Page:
(ii)     The Petitioner in its Statement of Defence [P13] dated 8th October 2010 had stated its Claim of Rs. 24,045,280/44 as had been demanded by its Letter dated 2nd July 2010 [P9] from the Respondent, with the Respondent having given the Petitioner a Promissory Note dated 28th May 2007 [P4].

(iii)    Clause 2 (4) of the Agreement [P3] dated 28th May 2007 is given below:

“2(4)   within a time period of five (05) years of signing this Agreement, agrees to sell outright and absolutely assign the Brand Name to Delmege in due form of Law for the price or consideration of United States Dollars Two Million (Rs. 2,000,000/-), if Delmege has notified YCC in writing of its intention to so purchase the Brand Name such notice to reach YCC at least fourteen (14) days prior to the intended date of purchase, it being declared and understood that if such notice is not received by YCC as aforesaid, YCC shall have the right to refuse to so sell the Brand Name to Delmege.”

The foregoing is in contravention of the Exchange Control Act, thereby raising the issue that Agreement [P3] is an illegal contract, and thus and thereby would be repugnant of and in conflict with Public Policy.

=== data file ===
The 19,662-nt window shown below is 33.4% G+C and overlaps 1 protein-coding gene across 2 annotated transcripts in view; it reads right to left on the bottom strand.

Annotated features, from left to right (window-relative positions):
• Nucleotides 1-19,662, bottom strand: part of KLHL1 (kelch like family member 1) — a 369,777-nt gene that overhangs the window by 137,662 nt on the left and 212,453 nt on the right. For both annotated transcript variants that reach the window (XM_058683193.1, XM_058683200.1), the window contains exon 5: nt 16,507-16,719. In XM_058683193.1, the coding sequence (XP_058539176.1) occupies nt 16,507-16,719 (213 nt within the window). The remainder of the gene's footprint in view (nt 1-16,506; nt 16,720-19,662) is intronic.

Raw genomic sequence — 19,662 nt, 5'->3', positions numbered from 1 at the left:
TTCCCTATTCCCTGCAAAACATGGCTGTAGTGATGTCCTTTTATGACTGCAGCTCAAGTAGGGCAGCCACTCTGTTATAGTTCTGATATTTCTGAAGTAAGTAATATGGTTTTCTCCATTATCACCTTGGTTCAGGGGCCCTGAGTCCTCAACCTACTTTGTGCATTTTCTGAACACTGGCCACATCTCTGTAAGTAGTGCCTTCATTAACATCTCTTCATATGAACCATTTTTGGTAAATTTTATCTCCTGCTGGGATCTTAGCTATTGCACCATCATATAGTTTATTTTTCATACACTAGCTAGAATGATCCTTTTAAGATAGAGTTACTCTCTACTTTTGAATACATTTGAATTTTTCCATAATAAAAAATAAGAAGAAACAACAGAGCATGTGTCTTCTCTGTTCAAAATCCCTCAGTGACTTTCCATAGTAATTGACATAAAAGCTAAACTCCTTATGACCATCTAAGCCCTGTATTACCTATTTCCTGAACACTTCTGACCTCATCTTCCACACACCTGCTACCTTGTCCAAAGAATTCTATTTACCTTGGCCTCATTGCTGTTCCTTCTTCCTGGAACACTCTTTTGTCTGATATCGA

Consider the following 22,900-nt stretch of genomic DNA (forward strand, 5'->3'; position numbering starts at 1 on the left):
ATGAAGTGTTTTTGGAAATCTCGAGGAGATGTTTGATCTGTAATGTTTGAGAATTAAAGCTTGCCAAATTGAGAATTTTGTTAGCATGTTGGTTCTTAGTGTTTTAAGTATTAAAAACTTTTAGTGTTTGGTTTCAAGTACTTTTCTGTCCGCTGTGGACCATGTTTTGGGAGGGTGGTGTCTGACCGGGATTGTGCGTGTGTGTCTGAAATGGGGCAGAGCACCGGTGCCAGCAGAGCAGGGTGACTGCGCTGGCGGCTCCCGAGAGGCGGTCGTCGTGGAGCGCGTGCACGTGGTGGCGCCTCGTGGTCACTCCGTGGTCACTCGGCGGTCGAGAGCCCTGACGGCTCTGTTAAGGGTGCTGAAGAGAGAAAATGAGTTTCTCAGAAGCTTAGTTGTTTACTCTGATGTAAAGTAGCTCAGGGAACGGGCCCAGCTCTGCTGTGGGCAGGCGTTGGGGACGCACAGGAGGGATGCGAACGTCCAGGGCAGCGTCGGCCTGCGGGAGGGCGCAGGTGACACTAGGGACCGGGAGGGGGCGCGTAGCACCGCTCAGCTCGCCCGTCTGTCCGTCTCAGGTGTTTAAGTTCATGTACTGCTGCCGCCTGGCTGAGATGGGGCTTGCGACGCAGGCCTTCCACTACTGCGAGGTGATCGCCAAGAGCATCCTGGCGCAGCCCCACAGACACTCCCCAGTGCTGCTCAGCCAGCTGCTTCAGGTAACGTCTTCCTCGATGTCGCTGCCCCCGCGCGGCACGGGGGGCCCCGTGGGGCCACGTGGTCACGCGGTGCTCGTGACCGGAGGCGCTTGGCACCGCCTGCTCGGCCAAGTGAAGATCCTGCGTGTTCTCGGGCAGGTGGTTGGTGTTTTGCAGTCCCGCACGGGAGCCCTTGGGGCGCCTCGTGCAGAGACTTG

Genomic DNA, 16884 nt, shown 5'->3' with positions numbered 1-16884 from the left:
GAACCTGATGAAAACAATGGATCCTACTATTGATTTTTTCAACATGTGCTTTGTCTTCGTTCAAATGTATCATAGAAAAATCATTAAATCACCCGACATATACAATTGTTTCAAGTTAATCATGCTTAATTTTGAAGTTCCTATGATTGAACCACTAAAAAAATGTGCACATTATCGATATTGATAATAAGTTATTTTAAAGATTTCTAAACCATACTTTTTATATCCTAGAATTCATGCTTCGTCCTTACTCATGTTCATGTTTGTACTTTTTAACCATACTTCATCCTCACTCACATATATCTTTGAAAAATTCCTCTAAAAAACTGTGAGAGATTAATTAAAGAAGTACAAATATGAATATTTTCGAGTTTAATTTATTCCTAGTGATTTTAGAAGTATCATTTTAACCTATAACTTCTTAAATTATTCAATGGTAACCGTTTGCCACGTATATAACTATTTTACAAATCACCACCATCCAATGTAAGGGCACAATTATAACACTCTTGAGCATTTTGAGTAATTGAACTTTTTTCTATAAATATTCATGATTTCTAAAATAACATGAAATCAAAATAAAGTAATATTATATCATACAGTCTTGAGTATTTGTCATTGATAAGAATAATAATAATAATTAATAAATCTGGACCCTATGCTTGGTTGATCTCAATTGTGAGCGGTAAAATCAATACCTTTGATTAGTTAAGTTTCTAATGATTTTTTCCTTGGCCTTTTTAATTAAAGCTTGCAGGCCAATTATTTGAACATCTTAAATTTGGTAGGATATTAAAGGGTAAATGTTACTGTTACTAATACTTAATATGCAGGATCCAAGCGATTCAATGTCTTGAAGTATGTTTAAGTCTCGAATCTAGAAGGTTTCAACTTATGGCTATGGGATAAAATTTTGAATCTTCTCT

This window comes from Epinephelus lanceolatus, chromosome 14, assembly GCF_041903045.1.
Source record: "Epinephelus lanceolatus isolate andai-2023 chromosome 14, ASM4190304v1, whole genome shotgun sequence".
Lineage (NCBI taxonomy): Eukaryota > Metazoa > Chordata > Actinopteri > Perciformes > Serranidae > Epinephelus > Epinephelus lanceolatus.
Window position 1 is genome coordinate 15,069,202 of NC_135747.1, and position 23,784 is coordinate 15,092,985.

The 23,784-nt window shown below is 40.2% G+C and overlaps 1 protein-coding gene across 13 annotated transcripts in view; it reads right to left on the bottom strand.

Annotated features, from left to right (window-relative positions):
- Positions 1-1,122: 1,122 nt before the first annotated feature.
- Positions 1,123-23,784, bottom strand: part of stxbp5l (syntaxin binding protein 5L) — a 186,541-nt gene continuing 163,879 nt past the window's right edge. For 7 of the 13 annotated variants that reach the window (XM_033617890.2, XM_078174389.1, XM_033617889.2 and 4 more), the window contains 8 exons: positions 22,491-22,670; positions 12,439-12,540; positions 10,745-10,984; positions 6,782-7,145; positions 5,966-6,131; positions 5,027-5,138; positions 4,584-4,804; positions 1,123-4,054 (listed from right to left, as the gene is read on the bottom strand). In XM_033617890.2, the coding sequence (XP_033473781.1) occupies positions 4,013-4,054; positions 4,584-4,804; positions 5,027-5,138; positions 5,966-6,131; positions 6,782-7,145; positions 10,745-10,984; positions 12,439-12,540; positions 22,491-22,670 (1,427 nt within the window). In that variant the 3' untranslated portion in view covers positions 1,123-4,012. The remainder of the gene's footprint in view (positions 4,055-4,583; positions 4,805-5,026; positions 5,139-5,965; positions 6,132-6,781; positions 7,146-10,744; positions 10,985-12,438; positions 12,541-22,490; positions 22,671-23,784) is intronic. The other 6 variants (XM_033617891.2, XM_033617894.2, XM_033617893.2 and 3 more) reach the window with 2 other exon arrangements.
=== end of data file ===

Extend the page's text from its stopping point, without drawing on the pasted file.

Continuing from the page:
19. Being aggrieved with the said purported Arbitral Awards made on 20th February 2013 by the aforesaid improperly constituted and functus Arbitral Tribunal, the Petitioner very respectfully invokes the jurisdiction of Your Honour’s Court, and moves to have the said purported Arbitral Awards set aside, on the following, among other grounds, that may be urged by the Counsel for the Petitioner at the Hearing of this Application.

(a)    The Chairman of the Arbitral Tribunal, D.J. de Silva Balapatabendi became disqualified from being a Member of the Arbitral Tribunal and Chairman thereof, upon assuming the public office of a quasi-judicial nature on or about 13th May 2011, as a Member and Chairman of the Commission to Investigate Allegations of Bribery or Corruption, thereby ipso facto disqualifying him to have continuing to be a Chairman of the Arbitral Tribunal.

(b)   Thus and thereby on or about 13th May 2011 the foregoing rendered the Arbitral Tribunal to ipso facto become improperly constituted and functus, and whereby the aforesaid Awards made on 20th February 2013 to be ab-initio, null and void and of no force or avail in law.